Statistical Analysis

Descriptive statistics are presented herein as the mean ? SD for continuous variables and as numbers and percentages for categorical variables for comparing groups. Variables were checked using the Shapiro-Wilk test to determine whether the variables showed a normal distribution. Homogeneity of the variances was analysed using the Levene test. An independent samples t-test was used to compare two groups of data that fitted a normal distribution. The Mann-Whitney U test was used to compare non-normally distributed data. An overall 5% type-I error level (95% confidence interval) was used to infer statistical significance and a two-sided p value of < 0.05 was considered significant. Statistical analyses were performed using the statistical package for social sciences version 15 (SPSS Inc.; Chicago, IL, USA).


Between January 2013 and April 2014, the ratio of impels for STEMI to all impels was 22.98%. During this period, STEMI was diagnosed in 174 patients (122 men and 52 women). The number of patients diagnosed with STEMI during WHs was 70 and during NWHs was 104.

Between January 2012 and November 2012, the ratio of impels for STEMI to all impels was 23.16%. During this period, 108 patients were diagnosed with STEMI. The number of patients diagnosed with STEMI during WHs was 50 and during NWHs was 58. During WHs, 78% were males, while during NWHs, 83% were males. The mean age of STEMI patients during WHs (57 ? 14) was not significantly different than that during NWHs (59 ? 11) (p> 0.254).

Between January 2013 and April 2014, patients admitted to the ED with STEMI were diagnosed in a mean time of 7.9 ? 1.7 min during WHs. In these patients, STEMI was diagnosed by a cardiologist in the ED. During NWHs, the mean time for diagnosis was 8.2 ? 1.4 min, and STEMI was diagnosed after an emergency doctor sent the ECG image to the cardiologist on call using the smartphone application. There was no significant difference in diagnosis time between WHs and NWHs (p> 0.05) (Table 1), indicating that transmitting patients' ECGs to cardiologists' smartphones during NWHs caused no delay in diagnosis (Table 2).

Table 1

Table 2

However, from January 2012 to November 2012, the mean time to diagnose STEMI was 9.0 ? 1.5 min during WHs and 18.0 ? 3.1 min during NWHs, indicating a significant difference in diagnosis time between WHs and NWHs (p< 0.001). During this time period, STEMI was diagnosed during NWHs either by a cardiologist being called to the ED from home or by the ECG being sent to the cardiologist's e-mail from an ED computer. This caused significant delays in diagnosis during NWHs compared with that during WHs (Table 1).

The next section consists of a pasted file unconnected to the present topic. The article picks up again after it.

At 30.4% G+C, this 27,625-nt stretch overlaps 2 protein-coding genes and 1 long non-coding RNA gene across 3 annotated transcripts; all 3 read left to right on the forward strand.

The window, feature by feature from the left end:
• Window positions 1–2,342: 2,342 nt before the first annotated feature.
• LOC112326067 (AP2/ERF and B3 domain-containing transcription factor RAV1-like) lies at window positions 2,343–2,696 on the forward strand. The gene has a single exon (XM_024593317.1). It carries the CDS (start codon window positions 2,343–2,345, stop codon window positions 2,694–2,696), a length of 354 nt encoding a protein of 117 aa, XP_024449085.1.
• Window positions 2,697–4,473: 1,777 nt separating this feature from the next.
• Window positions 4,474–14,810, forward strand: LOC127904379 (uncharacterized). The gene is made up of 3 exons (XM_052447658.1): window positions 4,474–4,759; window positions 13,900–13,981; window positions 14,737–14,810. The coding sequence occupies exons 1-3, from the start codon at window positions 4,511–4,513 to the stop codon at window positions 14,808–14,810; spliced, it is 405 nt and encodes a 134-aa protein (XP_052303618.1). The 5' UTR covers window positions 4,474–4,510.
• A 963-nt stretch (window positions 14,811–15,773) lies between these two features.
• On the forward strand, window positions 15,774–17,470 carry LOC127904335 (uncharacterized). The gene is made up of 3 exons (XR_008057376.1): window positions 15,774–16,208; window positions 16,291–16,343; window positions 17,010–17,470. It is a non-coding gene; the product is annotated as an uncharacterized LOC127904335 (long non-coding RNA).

In addition, this study investigated any difference in diagnosis times during NWHs before (NWH2) and after (NWH1) our hospital began to use the smartphone application. There was a significant difference between these two groups, with the application shortening the time to diagnosis (p< 0.001).


The main findings of the present study were as follows: 1) The diagnosis time for acute STEMI was similar between WHs and NWHs when using the smartphone messenger application. 2) A significant difference in STEMI diagnosis times before and after this application began to be used was found.

STEMI is a clinical syndrome defined by characteristic symptoms of myocardial ischaemia in association with persistent ECG ST elevation and a subsequent release of biomarkers of myocardial necrosis. Diagnostic ST elevation in the absence of LV hypertrophy or LBBB is defined by the European Society of Cardiology/ACCF/AHA/World Heart Federation Task Force for the Universal Definition of Myocardial Infarction as new ST elevation at the J point in at least two contiguous leads of ≥ 2 mm (0.2 mV) in men or ≥ 1.5 mm (0.15 mV) in women in leads V2-V3 and/or of ≥ 1 mm (0.1 mV) in other contiguous chest leads or limb leads(8). New or presumably new LBBB is considered a STEMI equivalent. In addition, ST depression in two or more precordial leads (V1-V4) may indicate transmural posterior injury; multilead ST depression with coexistent ST elevation in lead aVR has been described in patients with left main or proximal left anterior descending artery occlusion(9). At present, STEMI accounts for approximately 25%-40% of all myocardial infarction presentations(10).